China’s third-quarter growth slipped more than expected to 0.2% quarter on quarter after posting 1.2% in the second quarter, which takes the year-on-year figure from 7.9% to 4.9%. Consumption and the services sector were both affected by tighter health restrictions in July and August before rebounding when the restrictions were eased in September. When September 2021 retail sales are compared with September 2019 to strip out base effect distortion, the 2021 annual increase is 3.8% compared to almost 8% in 2019. Growth has also been hampered by the property sector and September’s data showed this trend continuing. Compared to 2019 and expressed as an annualised rate, property investment slowed from 5.9% to 4.0%, home sales from -2.8% to -4.8%, and housing starts from -7.7% to -7.9%. New home prices in 70 cities fell 0.1% for the month, the first decline in six years, taking the annual increase to 3.3%.

Slowing down the property sector has been a government target, and it significantly tightened supervisory measures over the past year. These measures restrict the growth of property developers’ debt and require banks to limit their exposure to the sector, which has led to liquidity problems for property developers with poor fundamentals, such as Evergrande. The challenge for the government now is to avoid a sharp slowdown in this sector, which accounts for about a quarter of GDP in its broadest sense, without providing immediate support to struggling developers: such a move would run counter to its campaign to clean up the property market. For the time being, the authorities have mostly maintained favourable liquidity conditions in order to avoid a credit crunch. The regulator has also asked banks to speed up the mortgage approval process to support sales, while opening the way for RMBS issuance that could free up lending quotas.

Adding to these housing market uncertainties are the recent power outages, amid coal shortages and voluntary rationing by local governments seeking to achieve their annual energy intensity reduction targets. The Chinese authorities have tried to manage the current shortages by ordering local coal producers to boost output, as coal remains by far China’s most significant energy source. Imports from Australia have resumed, and the authorities have authorised a higher increase in electricity prices (20% maximum compared to 10% previously) in a bid to encourage producers to raise output at this time of sharply higher coal prices.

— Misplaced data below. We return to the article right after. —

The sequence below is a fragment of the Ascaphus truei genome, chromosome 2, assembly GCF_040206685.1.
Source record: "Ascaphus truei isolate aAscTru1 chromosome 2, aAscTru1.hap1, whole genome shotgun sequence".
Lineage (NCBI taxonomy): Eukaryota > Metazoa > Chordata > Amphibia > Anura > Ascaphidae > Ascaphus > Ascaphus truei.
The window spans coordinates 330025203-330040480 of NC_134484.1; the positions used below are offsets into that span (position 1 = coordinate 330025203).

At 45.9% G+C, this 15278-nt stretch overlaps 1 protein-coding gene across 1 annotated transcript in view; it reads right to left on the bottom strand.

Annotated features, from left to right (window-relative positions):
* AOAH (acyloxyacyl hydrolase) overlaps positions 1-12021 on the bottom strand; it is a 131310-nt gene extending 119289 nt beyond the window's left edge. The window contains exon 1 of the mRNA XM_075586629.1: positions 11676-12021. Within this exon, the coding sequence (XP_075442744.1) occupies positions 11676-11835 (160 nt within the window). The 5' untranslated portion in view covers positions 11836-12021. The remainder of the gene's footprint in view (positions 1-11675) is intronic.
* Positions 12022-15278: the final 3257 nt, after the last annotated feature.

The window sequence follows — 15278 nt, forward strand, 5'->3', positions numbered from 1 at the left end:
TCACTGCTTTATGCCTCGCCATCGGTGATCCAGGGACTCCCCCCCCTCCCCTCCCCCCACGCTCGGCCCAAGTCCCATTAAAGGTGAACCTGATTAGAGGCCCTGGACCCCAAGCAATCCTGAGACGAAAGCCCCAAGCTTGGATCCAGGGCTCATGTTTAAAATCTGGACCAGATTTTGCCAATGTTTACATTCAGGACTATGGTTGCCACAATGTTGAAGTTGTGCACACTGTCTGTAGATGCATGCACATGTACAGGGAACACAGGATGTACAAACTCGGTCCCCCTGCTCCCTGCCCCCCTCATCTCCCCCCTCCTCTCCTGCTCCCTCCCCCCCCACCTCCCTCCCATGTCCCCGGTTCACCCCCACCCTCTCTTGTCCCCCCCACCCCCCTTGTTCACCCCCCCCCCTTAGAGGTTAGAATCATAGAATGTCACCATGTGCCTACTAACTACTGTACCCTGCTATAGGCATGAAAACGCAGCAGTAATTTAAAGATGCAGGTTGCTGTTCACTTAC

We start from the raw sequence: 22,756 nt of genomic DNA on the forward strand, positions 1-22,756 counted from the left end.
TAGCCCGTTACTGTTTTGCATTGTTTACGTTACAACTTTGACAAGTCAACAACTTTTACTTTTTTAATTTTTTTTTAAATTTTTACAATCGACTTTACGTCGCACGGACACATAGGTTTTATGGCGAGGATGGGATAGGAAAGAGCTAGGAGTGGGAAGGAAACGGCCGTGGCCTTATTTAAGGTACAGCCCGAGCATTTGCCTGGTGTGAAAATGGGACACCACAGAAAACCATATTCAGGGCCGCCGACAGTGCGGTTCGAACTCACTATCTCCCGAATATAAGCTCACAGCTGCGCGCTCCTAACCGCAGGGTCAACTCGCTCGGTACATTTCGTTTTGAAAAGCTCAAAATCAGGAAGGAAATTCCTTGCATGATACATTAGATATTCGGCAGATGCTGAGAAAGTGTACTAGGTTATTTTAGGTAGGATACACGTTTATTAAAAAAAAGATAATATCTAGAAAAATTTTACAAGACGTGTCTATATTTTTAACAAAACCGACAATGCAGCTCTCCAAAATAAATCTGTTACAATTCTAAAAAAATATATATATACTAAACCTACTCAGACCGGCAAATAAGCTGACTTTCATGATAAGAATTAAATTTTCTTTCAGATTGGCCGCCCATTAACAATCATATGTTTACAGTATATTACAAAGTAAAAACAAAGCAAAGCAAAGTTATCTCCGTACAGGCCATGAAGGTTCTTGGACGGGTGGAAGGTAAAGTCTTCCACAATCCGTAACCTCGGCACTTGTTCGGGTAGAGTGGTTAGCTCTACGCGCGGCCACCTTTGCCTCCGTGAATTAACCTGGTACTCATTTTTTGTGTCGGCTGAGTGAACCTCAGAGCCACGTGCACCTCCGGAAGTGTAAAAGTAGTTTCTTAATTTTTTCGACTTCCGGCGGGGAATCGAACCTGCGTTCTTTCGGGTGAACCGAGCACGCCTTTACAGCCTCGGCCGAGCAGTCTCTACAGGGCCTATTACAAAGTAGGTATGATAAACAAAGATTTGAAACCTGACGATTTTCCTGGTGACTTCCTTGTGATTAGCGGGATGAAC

[1]PMI: PMI indices are confidence indicators that summarize the results of surveys conducted among company purchasing managers. A value greater than 50 indicates a positive sentiment in the sector concerned (manufacturing or service).

[2]SPD: The Social Democratic Party of Germany, which was founded in 1875, is the oldest political party in Germany. It is the only one of the current major parties in the Federal Republic of Germany that existed in a comparable form before World War II.

[3]FDP: The Liberal Democratic Party is a German liberal political party founded in 1948. It advocates policies that combine the defense of fundamental freedoms and free trade with some elements of the German welfare state

 

See also: https://latribune.lazardfreresgestion.fr/en/macroeconomic-focus-july-2021/

Source : Lazard Frères Gestion and Bloomberg as of October 26th 2021

The opinion expressed above is dated October 26th 2021 , and is liable to change.

This document is not pre-contractual or contractual in nature. It is provided for information purposes. The analyses and descriptions contained in this document shall not be interpreted as being advice or recommendations on the part of Lazard Frères Gestion SAS. This document does not constitute an offer or invitation to purchase or sell, nor an encouragement to invest. This document is the intellectual property of Lazard Frères Gestion SAS. LAZARD FRERES GESTION – a simplified joint stock company with share capital of €14,487,500 – Paris Trade and Companies Registry No. 352 213 599. 25, RUE DE COURCELLES – 75008 PARIS, FRANCE